Saturday, February 25, 2012

The Paris Commune


After two days immersed in 21st century consumerism, I returned to the 19th century and life in Paris. I am embarrassed to realize how little I know of French history. I mean there were all those kings and queens, a Napoleon or two, The Reign of Terror, A Tale of Two Cities, Les Miserables...

Mr. McCullough, in The Greater Journey, has done a thorough job of introducing the reader to the French capital and the goings on of its people and their part in history. So I was happy to have nothing on my To Do list today but read, eat, and nap.

I am at the point in the book where there has been quite a bit of fighting: the siege by the Prussians and the devastation of the city by the Communards. Difficult to imagine the thunder of cannons and the killing of French citizens by French citizens.

The four-month siege of Paris by the Prussians in 1870-71 during the Franco-Prussian War was especially frightening. Food ran out so horses, dogs, cats and even the wild animals in the zoo became dinner for many. Trees along the boulevards and in the Bois were felled for firewood. And in the final days of the siege, the sounds of the cannonballs hitting the city was maddening.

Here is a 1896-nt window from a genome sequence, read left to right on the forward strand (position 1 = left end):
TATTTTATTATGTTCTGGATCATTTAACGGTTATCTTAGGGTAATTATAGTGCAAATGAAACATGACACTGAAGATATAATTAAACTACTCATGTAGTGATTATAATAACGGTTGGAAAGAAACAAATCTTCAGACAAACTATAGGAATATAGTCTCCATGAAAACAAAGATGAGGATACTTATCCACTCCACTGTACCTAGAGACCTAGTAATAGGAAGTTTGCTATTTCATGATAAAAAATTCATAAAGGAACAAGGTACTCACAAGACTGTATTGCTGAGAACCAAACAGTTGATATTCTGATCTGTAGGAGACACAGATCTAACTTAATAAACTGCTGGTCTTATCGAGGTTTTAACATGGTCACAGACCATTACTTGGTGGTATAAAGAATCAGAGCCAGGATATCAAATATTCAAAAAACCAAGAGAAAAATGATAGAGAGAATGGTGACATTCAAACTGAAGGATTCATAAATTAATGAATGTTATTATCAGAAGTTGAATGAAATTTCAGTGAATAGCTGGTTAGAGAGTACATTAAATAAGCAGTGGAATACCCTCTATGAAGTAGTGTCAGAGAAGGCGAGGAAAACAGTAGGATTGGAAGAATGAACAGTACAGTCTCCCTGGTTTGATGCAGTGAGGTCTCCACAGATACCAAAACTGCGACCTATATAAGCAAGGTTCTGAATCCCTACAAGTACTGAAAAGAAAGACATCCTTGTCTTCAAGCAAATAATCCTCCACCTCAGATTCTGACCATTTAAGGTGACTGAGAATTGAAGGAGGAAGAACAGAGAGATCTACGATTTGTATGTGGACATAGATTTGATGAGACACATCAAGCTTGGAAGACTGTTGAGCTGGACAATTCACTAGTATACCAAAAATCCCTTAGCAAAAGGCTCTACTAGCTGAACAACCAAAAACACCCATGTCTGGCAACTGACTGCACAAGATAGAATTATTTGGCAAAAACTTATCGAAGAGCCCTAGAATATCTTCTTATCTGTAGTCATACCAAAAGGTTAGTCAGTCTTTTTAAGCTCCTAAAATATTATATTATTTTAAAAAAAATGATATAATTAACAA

And as if that defeat was not enough, even though the Prussians did not occupy Paris, for two months a group of insurgents controlled the city. In the final week of the short-lived government, the Paris Commune, some 18,000 Parisians were killed by soldiers.

It was not pretty, but then revolutions and wars never are.

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